Open source routing at 10Gb/s
2009 (English)In: Swedish National Computer Networking Workshop, SNCNW 2009, Uppsala, Sweden, 2009Conference paper (Refereed)
We present throughput measurements using the Bifrost Linux open source router on selected PC hardware. The hardware consists of eight CPU cores, NUMA architecture, double PCIe buses and Intel and SUN 10Gb/s interface cards. These cards are equipped with hardware classifiers that dispatch packets to multiple DMA queues which enables parallel processing of packet forwarding and load-balancing between the multiple CPUs.
In our experiments, we send a multiflow, simplex packet stream through an open-source router. We measure the throughput and vary packet size, active CPUs, and router configuration. In the experiments, we use an IP flow and packet-length distribution that we claim is realistic for many network scenarios. Using these realistic traffic streams, we show how speeds close to10Gb/s is achievable for normal Internet traffic.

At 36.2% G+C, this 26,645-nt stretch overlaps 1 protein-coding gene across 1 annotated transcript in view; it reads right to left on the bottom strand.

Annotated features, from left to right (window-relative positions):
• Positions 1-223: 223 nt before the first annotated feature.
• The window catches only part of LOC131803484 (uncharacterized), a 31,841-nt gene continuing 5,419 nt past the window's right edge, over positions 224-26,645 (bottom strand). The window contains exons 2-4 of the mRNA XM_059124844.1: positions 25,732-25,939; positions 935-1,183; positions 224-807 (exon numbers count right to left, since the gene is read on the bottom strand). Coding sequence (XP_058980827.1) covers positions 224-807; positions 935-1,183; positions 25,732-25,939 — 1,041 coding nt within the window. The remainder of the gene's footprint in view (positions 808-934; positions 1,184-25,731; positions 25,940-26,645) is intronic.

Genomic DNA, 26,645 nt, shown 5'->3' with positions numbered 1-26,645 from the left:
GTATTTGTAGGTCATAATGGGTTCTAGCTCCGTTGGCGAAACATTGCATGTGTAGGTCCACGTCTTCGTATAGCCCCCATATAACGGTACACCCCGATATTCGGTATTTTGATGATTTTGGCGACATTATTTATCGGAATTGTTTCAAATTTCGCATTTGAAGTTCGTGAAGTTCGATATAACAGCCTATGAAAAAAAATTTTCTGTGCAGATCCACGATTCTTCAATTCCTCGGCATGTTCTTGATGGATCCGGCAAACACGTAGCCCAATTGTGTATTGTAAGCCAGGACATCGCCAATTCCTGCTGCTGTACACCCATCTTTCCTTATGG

In particular, we show how the use of multiple CPUs increases the throughput up to a breakpoint which in our setting is at four CPUs. Further, we show that adding filters and full BGP tables have minor effects in the performance.
With these results, we claim that open source routers using new PC architectures are a viable option for use in 10Gb/s networks for many network scenarios.
Place, publisher, year, edition, pages
IdentifiersURN: urn:nbn:se:kth:diva-66426OAI: oai:DiVA.org:kth-66426DiVA: diva2:483996
SNCNW 2009, Uppsala, Sweden
QC 201201302012-01-262012-01-262012-01-30Bibliographically approved